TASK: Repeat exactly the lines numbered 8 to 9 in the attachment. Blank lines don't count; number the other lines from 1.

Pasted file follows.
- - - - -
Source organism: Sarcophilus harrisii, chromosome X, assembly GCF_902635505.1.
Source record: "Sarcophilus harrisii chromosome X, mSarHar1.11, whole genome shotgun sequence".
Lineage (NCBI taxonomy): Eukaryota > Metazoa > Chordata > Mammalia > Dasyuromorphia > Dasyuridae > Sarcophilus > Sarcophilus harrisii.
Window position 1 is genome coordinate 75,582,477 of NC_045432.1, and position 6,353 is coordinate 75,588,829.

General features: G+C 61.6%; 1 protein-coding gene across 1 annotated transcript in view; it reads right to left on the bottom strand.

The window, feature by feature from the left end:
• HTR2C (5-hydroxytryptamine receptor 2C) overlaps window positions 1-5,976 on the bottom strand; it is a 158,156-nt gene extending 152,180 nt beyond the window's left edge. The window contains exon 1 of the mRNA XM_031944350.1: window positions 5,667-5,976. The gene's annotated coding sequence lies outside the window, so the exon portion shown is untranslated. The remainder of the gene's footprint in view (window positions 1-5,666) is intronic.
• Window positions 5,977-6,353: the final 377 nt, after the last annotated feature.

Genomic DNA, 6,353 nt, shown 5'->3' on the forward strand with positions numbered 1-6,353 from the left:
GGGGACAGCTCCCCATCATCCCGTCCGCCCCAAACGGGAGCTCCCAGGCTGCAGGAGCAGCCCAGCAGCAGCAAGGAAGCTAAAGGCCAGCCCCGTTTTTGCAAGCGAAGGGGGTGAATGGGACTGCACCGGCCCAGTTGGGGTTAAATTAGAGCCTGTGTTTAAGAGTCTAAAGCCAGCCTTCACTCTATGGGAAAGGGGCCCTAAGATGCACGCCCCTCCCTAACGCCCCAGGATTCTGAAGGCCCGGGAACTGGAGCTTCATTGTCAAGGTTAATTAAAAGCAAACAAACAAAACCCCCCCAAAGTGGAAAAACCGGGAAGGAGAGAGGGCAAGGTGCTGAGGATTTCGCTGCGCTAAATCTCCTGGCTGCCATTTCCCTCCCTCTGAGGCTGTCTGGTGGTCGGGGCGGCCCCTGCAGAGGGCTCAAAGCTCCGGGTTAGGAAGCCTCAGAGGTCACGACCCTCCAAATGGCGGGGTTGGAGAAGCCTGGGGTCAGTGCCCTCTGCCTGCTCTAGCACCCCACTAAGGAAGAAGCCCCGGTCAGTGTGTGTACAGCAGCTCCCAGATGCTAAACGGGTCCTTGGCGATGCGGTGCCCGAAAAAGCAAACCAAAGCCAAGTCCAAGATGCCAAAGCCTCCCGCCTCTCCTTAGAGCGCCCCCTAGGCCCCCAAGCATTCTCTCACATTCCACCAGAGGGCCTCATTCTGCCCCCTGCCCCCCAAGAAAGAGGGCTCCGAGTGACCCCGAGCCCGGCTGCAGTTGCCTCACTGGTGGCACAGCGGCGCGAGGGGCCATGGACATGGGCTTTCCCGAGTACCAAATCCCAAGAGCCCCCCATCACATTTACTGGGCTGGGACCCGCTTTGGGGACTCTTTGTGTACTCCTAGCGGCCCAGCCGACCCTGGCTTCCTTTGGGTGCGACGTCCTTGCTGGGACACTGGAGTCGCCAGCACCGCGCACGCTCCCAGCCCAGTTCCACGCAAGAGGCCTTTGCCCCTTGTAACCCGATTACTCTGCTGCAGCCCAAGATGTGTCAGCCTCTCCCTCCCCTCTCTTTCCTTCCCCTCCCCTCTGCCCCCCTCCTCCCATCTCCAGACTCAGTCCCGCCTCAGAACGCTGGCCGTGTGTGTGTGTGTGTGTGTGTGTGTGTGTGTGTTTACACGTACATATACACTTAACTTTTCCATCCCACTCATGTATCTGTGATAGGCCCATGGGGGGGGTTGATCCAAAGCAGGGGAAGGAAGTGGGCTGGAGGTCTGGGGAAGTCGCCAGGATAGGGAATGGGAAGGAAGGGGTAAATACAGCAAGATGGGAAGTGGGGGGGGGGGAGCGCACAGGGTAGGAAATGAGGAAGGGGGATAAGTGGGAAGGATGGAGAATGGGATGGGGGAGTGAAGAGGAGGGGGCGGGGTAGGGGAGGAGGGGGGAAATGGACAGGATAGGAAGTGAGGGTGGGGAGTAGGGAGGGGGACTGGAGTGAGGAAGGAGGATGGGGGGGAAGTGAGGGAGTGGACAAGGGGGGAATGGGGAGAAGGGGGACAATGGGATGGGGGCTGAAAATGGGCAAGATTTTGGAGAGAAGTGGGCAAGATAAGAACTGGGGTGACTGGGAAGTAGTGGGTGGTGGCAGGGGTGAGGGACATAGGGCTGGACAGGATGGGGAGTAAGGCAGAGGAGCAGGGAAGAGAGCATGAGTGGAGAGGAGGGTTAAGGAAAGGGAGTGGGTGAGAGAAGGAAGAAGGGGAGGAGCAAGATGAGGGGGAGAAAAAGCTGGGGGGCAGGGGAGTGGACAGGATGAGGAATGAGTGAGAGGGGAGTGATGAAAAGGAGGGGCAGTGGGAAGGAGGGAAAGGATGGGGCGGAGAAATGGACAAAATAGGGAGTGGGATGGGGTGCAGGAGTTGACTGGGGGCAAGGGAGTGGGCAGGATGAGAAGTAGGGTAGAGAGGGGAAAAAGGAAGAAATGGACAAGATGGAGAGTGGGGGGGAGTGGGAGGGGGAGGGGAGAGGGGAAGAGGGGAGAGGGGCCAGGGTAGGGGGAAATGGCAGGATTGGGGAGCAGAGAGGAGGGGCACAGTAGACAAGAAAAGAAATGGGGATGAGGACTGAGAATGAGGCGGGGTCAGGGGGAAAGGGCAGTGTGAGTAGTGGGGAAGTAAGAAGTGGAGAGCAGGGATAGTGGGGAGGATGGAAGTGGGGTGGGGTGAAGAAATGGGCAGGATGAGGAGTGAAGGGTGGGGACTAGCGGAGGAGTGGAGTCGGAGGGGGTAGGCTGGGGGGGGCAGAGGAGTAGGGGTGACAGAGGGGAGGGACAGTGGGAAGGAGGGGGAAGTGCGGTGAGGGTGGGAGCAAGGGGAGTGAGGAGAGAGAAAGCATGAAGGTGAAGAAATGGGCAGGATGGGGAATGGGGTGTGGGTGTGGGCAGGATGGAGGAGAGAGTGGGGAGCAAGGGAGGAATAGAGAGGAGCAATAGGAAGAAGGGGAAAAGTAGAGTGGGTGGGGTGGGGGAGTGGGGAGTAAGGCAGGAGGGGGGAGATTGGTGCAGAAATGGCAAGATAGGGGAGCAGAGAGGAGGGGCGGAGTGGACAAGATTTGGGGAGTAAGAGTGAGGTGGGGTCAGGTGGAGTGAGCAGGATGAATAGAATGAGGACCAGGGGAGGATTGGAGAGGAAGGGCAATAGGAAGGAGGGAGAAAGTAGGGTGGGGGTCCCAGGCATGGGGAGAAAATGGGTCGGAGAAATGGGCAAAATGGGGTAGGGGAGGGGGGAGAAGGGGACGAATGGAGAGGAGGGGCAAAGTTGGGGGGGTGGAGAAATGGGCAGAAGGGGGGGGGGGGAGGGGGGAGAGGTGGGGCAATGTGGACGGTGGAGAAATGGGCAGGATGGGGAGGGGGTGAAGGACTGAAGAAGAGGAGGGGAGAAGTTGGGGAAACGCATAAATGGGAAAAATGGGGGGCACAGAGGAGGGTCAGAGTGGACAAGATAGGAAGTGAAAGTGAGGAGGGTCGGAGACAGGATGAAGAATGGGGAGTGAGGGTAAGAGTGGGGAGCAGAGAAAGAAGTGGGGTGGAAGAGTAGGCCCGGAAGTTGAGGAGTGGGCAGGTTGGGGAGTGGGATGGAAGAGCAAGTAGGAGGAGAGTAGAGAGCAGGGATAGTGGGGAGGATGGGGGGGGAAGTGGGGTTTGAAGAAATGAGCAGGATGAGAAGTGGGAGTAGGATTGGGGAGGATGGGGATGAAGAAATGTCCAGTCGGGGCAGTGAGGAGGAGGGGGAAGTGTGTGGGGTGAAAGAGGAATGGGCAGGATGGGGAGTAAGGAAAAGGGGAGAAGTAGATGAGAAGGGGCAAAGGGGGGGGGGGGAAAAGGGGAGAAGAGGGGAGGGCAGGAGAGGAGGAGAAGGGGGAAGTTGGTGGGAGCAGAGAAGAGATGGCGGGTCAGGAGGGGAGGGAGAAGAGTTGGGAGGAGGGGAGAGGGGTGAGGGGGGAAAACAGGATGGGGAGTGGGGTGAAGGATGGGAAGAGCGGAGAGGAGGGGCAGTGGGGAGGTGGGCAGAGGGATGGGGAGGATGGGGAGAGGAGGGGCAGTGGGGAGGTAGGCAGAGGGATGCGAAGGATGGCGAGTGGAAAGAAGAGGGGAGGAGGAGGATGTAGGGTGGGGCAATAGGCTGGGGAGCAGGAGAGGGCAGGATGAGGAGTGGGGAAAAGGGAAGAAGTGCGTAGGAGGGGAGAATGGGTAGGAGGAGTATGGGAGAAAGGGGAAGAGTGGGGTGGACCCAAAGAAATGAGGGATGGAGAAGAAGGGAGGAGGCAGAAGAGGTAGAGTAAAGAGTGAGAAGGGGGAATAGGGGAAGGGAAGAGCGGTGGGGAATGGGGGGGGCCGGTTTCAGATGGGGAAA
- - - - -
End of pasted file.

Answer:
• Window positions 5,977-6,353: the final 377 nt, after the last annotated feature.

Genomic DNA, 6,353 nt, shown 5'->3' on the forward strand with positions numbered 1-6,353 from the left: